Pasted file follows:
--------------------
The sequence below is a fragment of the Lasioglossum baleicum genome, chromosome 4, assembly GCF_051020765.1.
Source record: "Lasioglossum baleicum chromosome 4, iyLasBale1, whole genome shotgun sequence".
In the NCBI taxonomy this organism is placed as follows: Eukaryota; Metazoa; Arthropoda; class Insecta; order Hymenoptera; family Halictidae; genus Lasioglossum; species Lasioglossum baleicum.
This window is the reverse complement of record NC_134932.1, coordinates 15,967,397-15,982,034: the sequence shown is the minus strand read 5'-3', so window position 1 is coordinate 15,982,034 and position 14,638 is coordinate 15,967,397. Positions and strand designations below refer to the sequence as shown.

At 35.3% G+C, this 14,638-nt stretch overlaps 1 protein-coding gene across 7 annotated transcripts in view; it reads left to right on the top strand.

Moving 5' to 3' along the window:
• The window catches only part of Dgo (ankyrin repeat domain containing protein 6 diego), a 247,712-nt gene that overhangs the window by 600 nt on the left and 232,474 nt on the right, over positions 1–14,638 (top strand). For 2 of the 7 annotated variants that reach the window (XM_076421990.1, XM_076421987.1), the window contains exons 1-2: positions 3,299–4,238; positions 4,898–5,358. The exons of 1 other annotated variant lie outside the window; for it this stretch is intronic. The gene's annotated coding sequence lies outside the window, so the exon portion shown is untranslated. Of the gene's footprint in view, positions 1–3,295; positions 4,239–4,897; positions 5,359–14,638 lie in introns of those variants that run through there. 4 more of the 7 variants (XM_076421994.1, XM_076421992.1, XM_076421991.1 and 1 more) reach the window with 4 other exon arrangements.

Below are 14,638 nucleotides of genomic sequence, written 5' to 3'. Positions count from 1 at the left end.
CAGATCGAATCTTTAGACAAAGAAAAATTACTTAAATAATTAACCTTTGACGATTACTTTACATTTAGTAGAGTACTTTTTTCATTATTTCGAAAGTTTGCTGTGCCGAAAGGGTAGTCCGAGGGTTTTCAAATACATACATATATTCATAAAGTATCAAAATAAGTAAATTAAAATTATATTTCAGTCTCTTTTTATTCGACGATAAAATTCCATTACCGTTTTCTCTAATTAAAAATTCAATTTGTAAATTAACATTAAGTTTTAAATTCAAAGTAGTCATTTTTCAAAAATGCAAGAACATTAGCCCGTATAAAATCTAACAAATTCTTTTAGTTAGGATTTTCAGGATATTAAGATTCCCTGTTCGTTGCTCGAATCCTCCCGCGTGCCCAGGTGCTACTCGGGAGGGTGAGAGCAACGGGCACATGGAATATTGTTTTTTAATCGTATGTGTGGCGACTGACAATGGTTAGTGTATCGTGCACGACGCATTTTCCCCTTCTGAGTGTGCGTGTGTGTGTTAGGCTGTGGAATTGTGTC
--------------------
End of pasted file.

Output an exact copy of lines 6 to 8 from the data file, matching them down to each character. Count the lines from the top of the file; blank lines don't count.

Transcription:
Moving 5' to 3' along the window:
• The window catches only part of Dgo (ankyrin repeat domain containing protein 6 diego), a 247,712-nt gene that overhangs the window by 600 nt on the left and 232,474 nt on the right, over positions 1–14,638 (top strand). For 2 of the 7 annotated variants that reach the window (XM_076421990.1, XM_076421987.1), the window contains exons 1-2: positions 3,299–4,238; positions 4,898–5,358. The exons of 1 other annotated variant lie outside the window; for it this stretch is intronic. The gene's annotated coding sequence lies outside the window, so the exon portion shown is untranslated. Of the gene's footprint in view, positions 1–3,295; positions 4,239–4,897; positions 5,359–14,638 lie in introns of those variants that run through there. 4 more of the 7 variants (XM_076421994.1, XM_076421992.1, XM_076421991.1 and 1 more) reach the window with 4 other exon arrangements.

Below are 14,638 nucleotides of genomic sequence, written 5' to 3'. Positions count from 1 at the left end.